Recipe For 1 Cup Old Fashioned Oatmeal On The Stove Cooking with Connor – Adventures in the Kitchen with a Toddler

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Cooking with Connor – Adventures in the Kitchen with a Toddler

Eating together is always a favorite activity in our family. My mother started eating with me before I started school. One of my earliest memories of school was when I was in first grade: our class was invited to be guests of the eighth grade baking class and we were treated to hot cocoa and cookies made by the “big kids.” . At the end of the party, we were allowed to help the eighth graders clean up, and I remember volunteering to wash a very large sheet of flour. When the class ended, I was still at the sink working with an industrial-sized baking sheet that was almost as big as me. As a reward for my work, they gave me a gold star on my forehead. Even now, many years later, I still remember that day as one of the proudest days of my life.

And maybe that was the day I started a life where my best memories are cooking for myself, my family and my friends. The best memories are those I made with my children who are now grown and have given me five grandchildren (ages 20 months to 18 years) with whom I can share what I have done with my children for over 40 years. to continue first

Cooking gives kids a wonderful sense of accomplishment and they quickly learn that hard work can pay big (sweet) rewards. Food allows you to talk to children on many levels: when you use recipes that have been handed down in the family (the names of their great-grandparents, dishes from their family roots in faraway countries), they learn about their family history. to follow instructions, they learn to count (depending on their age, this can range from simple calculations to complex ones), they learn to cooperate, they learn the joy of work that can be fun not only for themselves, but also for others they learn to try and experiment with different foods and ways of cooking, they learn self-restraint lessons that will serve them all their lives, they learn to clean themselves, they learn to follow directions and how to plan do it in advance (purchase and preparation time).

They always learn these things, they have fun and so do you.

Children learn to enjoy food from the first moments of their lives, and they can learn the joy of cooking even at a young age. When cooking with babies, it’s important to just focus on the task at hand, and it’s best to limit your cooking class to just one short session. I’ve found it best if the recipes are simple, and have a predictable happy result.

Start off

These days, I cook a lot with my three-year-old grandson, Connor. I want to start talking to Connor about what I want to do with him. I describe how much he will like the food, and when I get his interest, I give the recipe a fun name. I can keep him interested in the whole process if I start writing the recipe and discuss the ingredients and steps involved.

Then I plan a trip to the store for supplies. Again, I involve the children. We look for ingredients together, and we watch as the check prepares our items, and after we pay for it (Connor learns that everything has a price), we go home to cook.

Hand washing is always the way we start. Washing is fun with Connor, who usually resists washing at other times – because he mainly indulges in this activity when it’s time to cook. Then we gather our materials and equipment. And then we begin.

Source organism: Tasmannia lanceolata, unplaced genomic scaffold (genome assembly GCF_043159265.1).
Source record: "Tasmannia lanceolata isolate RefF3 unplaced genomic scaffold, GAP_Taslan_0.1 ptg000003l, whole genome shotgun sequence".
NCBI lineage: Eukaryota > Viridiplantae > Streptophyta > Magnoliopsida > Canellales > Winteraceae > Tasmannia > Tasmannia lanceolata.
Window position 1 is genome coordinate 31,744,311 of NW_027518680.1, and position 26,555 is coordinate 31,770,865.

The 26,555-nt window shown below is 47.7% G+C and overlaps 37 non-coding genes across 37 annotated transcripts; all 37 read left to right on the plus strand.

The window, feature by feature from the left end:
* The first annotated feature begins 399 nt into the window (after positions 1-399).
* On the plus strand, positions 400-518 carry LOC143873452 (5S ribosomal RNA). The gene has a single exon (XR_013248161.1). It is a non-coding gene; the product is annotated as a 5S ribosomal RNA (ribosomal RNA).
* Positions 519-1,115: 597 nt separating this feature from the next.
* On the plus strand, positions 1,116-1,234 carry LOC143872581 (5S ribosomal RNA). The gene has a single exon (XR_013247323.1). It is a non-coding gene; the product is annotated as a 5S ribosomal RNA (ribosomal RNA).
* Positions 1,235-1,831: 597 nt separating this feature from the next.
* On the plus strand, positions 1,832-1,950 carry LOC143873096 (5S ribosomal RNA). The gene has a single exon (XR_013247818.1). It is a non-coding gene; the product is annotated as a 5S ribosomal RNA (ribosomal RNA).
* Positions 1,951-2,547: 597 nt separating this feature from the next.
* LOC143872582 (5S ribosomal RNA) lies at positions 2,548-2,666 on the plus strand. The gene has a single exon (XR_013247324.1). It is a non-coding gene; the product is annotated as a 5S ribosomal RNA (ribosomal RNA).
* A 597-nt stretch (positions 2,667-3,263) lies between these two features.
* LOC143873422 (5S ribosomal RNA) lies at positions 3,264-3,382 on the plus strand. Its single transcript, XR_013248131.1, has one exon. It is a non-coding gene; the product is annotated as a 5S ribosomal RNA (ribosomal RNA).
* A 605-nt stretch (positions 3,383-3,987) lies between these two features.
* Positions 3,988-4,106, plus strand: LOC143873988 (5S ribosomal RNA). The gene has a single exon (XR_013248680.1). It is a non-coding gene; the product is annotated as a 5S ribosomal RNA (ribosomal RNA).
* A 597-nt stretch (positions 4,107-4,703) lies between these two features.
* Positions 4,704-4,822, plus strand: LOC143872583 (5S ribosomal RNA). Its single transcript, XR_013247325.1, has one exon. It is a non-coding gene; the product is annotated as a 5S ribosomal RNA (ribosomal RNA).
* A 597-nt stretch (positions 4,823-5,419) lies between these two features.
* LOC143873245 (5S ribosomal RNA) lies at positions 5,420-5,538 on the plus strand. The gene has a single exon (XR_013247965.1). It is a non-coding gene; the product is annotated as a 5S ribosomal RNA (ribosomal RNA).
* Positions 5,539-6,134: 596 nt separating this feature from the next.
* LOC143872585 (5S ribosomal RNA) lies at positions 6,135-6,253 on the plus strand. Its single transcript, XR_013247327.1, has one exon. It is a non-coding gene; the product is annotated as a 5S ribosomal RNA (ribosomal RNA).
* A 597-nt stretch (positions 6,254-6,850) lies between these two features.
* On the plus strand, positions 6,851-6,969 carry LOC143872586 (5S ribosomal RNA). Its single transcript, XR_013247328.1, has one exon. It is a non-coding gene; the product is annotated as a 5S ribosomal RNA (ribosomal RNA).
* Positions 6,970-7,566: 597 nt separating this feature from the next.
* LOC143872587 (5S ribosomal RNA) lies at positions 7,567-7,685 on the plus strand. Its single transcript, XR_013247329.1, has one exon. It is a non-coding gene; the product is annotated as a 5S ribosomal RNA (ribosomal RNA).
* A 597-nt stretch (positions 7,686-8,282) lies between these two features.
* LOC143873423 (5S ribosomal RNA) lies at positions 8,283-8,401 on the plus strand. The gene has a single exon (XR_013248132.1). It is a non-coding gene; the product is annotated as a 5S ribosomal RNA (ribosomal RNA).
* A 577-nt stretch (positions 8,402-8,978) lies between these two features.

Fun and safety

I am talking about the fact that when we cook our food, we need to heat the oven; explains that the oven is “very hot” and should never be touched; and that he only cooks with me, or his parents. I often tell him about the times I would cook with my father when he was a little boy. This usually takes Connor’s interest. I measure each of the ingredients, and Connor does the fun and important work of mixing.

If I’m using an electric blender or mixer, Connor might turn the device on and off (again discussing safety issues and the importance of not using these devices by himself). If something needs to be cooked on the stove, Connor stands nearby watching the action and depending on what happens he gets a chance to heat the pot (under very close supervision).

At this point, things in the kitchen start to smell really good, and this gives us a chance to discuss what’s smelling and build excitement about the end result.

Connor gets the honor of greasing the cakes or muffin pans, or he can make the dough (with some help). Depending on what we are making, it also gets the opportunity to help pour the batter into the pans if we are making cakes, cupcakes, muffins, or muffins. If we’re making cookies, she can use cookies and then sprinkle colored sugar over them.

Finally, we are ready to put the dish in the oven or on the stove, set the timer and estimate the result. Connor always helps clean up while waiting, and I admit it’s his least favorite thing to do. But this is one of those lessons learned that we should always clean up our messes. It’s not all work. When we clean, we look inside the oven and watch the progress of the dish as it cooks. We talk about how the food will taste better and better, how it browns, and how the cake grows as it bakes.

As the timer strikes, with Connor watching closely, I take the food out of the oven and place it on the cooling rack. If the food calls for ice cream, we use the cooling time to make the ice cream, and Connor helps put the icing on top of the cake or cookies (and in his mouth).

Finally, the lunch is finished and we will eat it, of course sharing it with our parents, and anyone who wants some. Because eating is a social activity, Connor basks in the glow of his success and enjoys praise and conversation. In our family, everyone helps clean up after dinner, so once again Connor is in action.